Instagram Accidentally Removes Post Over Policy Misunderstanding

Instagram inadvertently removed a post criticising solitary confinement due to a misunderstanding of its policy, a new Facebook Oversight Board decision revealed.

The decision has now been overturned by the Oversight Board.

The post was about the confinement of Abdullah Ocalan, a founding member of the Kurdistan Workers’ Party (PKK), which Facebook designates as a dangerous entity, that users cannot support on its platforms. The post was removed in January, when moderators applied that policy to the post, which criticised Ocalan’s solitary confinement in a Turkish prison. 

The Facebook company initially removed the post for violating Instagram’s Community Guidelines on dangerous individuals and organisations, which state that Instagram does not support content that praises terrorism, organized crime or hate groups. 

What caused the removal?

After the user appealed to the Oversight Board, Facebook re-reviewed the content on April 23, 2021 and determined it had removed it in error. The post was later reinstated. 

Facebook said it “found that a piece of internal guidance on the Dangerous Individuals and Organisations policy was ‘inadvertently not transferred’ to a new review system in 2018.” 

The guidelines were developed in 2017 in response to concerns about Ocalan’s incarceration, and were meant to enable discussions on the conditions of incarcerated individuals.

However, the internal guidance was not made public to Facebook or Instagram users — and Facebook only realized it had dropped out of the moderation guidelines altogether when the user appealed.

What did the Oversight Board say?

The board is concerned that Facebook has not implemented a domestic policy exception for three years and that this could lead to many posts being incorrectly removed,” the Oversight Board’s decision said.

Facebook told the Board that it is not possible to know how much content was removed when this policy guide was not available to reviewers.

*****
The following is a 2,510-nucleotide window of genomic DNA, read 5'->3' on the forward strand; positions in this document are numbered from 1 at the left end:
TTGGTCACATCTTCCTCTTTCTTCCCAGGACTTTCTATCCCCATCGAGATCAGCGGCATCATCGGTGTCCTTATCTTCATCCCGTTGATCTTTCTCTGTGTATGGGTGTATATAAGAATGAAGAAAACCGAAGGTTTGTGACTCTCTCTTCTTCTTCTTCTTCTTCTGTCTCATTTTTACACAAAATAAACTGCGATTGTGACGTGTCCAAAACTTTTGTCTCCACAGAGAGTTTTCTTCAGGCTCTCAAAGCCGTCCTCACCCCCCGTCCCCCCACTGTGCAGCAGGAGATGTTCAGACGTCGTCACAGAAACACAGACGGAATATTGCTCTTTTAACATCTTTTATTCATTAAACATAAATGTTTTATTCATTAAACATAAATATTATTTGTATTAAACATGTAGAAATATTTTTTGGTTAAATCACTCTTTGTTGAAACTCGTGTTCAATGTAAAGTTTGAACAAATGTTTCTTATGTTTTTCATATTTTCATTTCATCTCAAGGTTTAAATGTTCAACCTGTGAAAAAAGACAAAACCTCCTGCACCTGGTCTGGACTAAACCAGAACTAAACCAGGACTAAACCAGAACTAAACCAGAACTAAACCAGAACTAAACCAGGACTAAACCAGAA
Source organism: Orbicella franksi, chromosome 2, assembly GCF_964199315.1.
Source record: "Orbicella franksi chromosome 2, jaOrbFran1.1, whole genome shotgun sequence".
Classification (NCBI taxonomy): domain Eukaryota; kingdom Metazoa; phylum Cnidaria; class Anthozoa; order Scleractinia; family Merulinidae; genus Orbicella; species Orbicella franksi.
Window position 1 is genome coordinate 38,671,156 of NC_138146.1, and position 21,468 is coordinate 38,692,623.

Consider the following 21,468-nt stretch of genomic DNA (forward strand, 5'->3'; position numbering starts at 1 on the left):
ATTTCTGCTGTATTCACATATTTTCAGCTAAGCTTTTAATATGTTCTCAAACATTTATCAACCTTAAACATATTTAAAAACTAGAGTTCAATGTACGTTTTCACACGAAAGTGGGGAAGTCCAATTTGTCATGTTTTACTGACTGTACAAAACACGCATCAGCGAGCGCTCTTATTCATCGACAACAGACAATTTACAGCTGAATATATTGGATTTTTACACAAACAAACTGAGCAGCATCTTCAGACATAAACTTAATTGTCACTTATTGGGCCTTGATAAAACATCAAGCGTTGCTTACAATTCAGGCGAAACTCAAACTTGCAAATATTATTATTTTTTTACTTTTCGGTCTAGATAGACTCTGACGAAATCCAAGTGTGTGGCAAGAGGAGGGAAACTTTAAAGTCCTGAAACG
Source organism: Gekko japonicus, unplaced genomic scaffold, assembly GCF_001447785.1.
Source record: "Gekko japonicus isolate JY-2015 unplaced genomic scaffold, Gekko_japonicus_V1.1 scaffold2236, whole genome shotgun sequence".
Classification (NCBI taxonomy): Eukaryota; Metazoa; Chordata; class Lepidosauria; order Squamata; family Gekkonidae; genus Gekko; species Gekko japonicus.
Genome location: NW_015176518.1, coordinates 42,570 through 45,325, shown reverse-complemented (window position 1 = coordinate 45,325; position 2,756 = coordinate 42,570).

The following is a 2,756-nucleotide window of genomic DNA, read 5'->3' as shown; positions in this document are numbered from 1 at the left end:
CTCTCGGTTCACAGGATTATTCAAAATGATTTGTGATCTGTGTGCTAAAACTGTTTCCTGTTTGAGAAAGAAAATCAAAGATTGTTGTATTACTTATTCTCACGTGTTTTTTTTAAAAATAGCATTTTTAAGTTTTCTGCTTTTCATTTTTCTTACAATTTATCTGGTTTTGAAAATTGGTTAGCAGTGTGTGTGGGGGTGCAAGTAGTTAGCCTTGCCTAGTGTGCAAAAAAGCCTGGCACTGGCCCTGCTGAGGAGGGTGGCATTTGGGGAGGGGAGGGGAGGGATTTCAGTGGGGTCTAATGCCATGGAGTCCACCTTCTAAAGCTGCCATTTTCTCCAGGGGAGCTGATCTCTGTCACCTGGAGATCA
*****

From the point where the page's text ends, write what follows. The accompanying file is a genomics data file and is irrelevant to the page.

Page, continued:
The Board also said that if the user had not taken up the removal of the post for review, the guidance would have remained unknown to content moderators, and a significant amount of expression in the public interest would have been removed.

“The Board believes that Facebook’s mistake may have led to many other posts being wrongly removed and that Facebook’s transparency reporting is not sufficient to assess whether this type of error reflects a systemic problem,” the Board added.

The Board also said that the content should never have been removed in any case, even without the missing instruction from the guidelines. The user did not advocate violence in their post nor did they express support for PKK members of ideologies. Instead, the main concern was highlighting human rights concerns about Ocalan‘s long-term solitary confinement, which has also been raised by international organisations.


The Oversight Board called for more transparency, recommending the policy should clearly state what is not included in “Support.” It said that Facebook should include in its community standards how users can clearly state the purpose of their post to Facebook. Consumers should be free to discuss alleged misuse or abuse of human rights by members of designated organisations.

The Oversight Board said Facebook should include more comprehensive information in its transparency reporting on error rates for enforcing laws on “definition” and “support” of dangerous individuals and organisations, depending on the region and language.

It also said to publish the results of the ongoing review process to determine if any other policies are missing, including details of all missing policies.

Romessa Nadeem is a Project Coordinator at Media Matters for Democracy, which runs the Digital Rights Monitor.

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